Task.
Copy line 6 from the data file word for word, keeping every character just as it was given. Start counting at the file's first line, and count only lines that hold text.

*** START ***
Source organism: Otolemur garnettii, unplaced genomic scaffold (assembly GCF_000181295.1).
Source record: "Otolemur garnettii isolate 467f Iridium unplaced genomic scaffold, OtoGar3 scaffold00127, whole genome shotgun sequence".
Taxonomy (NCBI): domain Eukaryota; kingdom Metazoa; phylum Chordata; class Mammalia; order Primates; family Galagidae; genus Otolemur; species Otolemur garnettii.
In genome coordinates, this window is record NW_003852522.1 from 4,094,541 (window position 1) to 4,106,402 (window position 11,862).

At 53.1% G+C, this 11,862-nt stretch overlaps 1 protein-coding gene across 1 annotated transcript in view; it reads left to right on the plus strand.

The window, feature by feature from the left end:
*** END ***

The window, feature by feature from the left end: